BRUKINSA works to help you take control of your MCL

BRUKINSA is a BTK inhibitor that
was designed to block BTK

  • BRUKINSA has been shown to block 100% of BTK in blood cells and 94% to 100% of BTK in lymph nodes when taken at the recommended total daily dose of 320 mg. The significance of blocking up to 100% of BTK on treatment responses has not been established

Why is a BTK inhibitor important for
mantle cell lymphoma (MCL) treatment?

MCL is caused by rapid growth and spread of cancerous B cells.

  • Bruton’s tyrosine kinase (BTK) is a protein that signals to cancerous B cells, helping them to grow and spread
  • Blocking BTK can help stop this signaling

The significance of blocking up to 100% of BTK on treatment responses has not been established.

How well does BRUKINSA work?

In 2 clinical studies, 118 patients with MCL received BRUKINSA
after at least 1 prior therapy. In both clinical studies:

responded to treatment,
known as the overall response rate
continued to respond
for a year or longer

The effectiveness of BRUKINSA may vary for different people.

What are the possible side effects of BRUKINSA?

BRUKINSA may cause serious side effects, including:

Bleeding problems (hemorrhage) that can be serious and may lead to death. Your risk of bleeding may increase if you are also taking a blood thinner medicine. Tell your healthcare provider if you have any signs or symptoms of bleeding, including:

  • blood in your stools or black stools (looks like tar)
  • pink or brown urine
  • unexpected bleeding, or bleeding that is severe or you cannot control
  • vomit blood or vomit that looks like coffee grounds
  • cough up blood or blood clots
  • increased bruising
  • dizziness
  • weakness
  • confusion
  • change in speech
  • headache that lasts a long time

Infections that can be serious and may lead to death. Tell your healthcare provider right away if you have fever, chills, or flu-like symptoms.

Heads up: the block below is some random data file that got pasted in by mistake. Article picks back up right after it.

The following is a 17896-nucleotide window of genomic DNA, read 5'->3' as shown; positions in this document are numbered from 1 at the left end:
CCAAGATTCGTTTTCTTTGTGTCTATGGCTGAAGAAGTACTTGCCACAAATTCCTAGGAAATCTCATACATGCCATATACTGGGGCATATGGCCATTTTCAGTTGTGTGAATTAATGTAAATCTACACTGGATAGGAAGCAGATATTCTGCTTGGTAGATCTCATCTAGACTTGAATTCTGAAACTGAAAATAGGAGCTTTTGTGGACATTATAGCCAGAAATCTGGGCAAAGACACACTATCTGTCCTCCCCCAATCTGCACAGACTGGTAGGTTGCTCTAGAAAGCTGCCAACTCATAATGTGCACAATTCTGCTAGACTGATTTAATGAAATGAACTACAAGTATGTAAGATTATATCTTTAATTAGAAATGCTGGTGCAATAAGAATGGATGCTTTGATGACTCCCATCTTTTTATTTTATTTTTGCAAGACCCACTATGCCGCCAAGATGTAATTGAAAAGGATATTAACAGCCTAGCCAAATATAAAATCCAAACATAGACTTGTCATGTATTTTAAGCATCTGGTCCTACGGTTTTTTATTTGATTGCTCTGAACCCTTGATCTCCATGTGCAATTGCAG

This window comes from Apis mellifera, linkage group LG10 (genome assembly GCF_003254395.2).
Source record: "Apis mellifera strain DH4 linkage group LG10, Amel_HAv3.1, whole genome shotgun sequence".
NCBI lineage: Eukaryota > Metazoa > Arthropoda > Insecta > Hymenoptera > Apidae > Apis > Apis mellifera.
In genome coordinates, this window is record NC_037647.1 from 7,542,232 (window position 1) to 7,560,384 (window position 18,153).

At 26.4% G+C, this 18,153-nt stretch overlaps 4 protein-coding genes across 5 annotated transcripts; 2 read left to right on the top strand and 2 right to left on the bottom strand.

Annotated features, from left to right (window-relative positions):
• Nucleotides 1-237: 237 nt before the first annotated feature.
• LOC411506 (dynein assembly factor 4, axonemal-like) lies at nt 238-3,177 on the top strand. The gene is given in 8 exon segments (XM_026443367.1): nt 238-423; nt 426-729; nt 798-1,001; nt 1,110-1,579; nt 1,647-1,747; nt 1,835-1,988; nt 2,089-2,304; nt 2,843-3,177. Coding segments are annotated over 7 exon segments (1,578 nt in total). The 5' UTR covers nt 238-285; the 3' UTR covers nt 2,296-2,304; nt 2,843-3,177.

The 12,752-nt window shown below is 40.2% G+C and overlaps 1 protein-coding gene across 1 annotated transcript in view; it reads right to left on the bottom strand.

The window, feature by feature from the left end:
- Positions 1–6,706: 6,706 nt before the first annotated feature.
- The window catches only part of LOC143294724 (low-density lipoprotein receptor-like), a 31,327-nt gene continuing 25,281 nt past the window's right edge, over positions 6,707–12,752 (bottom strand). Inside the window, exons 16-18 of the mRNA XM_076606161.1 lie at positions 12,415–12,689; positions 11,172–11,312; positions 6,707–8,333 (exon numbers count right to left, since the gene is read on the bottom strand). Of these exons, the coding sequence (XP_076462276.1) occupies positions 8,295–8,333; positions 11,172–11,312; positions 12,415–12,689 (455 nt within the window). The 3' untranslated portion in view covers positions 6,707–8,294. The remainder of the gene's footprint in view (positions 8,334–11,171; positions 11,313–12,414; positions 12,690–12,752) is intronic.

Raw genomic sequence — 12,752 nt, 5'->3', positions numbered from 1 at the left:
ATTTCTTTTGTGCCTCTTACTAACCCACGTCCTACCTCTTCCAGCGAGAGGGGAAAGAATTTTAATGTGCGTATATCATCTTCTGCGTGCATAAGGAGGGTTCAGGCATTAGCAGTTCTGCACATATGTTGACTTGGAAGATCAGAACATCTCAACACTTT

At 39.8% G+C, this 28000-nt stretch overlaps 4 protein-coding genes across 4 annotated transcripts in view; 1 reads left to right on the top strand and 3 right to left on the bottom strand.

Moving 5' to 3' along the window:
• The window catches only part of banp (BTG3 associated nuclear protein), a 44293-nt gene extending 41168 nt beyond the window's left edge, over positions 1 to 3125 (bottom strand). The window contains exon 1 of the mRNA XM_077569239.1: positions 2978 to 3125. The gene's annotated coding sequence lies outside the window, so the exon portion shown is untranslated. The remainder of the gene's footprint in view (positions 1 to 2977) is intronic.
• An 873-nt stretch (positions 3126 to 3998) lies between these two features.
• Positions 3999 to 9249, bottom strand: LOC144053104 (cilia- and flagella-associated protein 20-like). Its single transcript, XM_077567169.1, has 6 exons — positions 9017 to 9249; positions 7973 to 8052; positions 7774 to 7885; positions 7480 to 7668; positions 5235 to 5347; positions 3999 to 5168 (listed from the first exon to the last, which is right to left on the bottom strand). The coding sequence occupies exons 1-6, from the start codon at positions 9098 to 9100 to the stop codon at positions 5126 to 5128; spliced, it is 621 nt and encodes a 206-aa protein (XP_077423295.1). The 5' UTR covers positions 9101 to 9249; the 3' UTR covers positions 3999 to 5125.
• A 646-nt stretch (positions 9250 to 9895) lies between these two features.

Decrease in blood cell counts. Decreased blood counts (white blood cells, platelets, and red blood cells) are common with BRUKINSA, but can also be severe. Your healthcare provider should do blood tests during treatment with BRUKINSA to check your blood counts.

Second primary cancers. New cancers have happened in people during treatment with BRUKINSA, including cancers of the skin or other organs. Your healthcare provider will check you for other cancers during treatment with BRUKINSA. Use sun protection when you are outside in sunlight.

Heart rhythm problems (atrial fibrillation and atrial flutter). Tell your healthcare provider if you have any of the following signs or symptoms:

  • your heartbeat is fast or irregular
  • feel lightheaded or dizzy
  • pass out (faint)
  • shortness of breath
  • chest discomfort

What are the most common side effects?

The most common side effects of BRUKINSA include:

Decreased white blood cells

Upper respiratory tract infection

Decreased platelet count



Muscle or joint pain

7% of patients discontinued treatment due to side effects in the trials.

Most side effects occurred during the early stages of treatment. When evaluated after about 3 years, side effects remained mostly consistent.

These are not all the possible side effects of BRUKINSA.
Call your doctor for medical advice about side effects. You may report side effects to the FDA at 1-800-FDA-1088.

How long will I be on treatment with BRUKINSA?

You will take BRUKINSA for as long as your doctor thinks it is helping you, or for as long as side effects are manageable.

About 18 months was the median duration of treatment for patients in the clinical studies. The median marks the midpoint where half of the patients were still taking BRUKINSA, while half were no longer on treatment.

Remember, everyone responds differently to treatment, so the length of time that you take BRUKINSA could be shorter or longer.

Patient Support Program

Call 1-833-234-4363 to talk with an Oncology Nurse Advocate.
Oncology Nurse Advocates are available 8 AM-8 PM ET
Monday through Friday.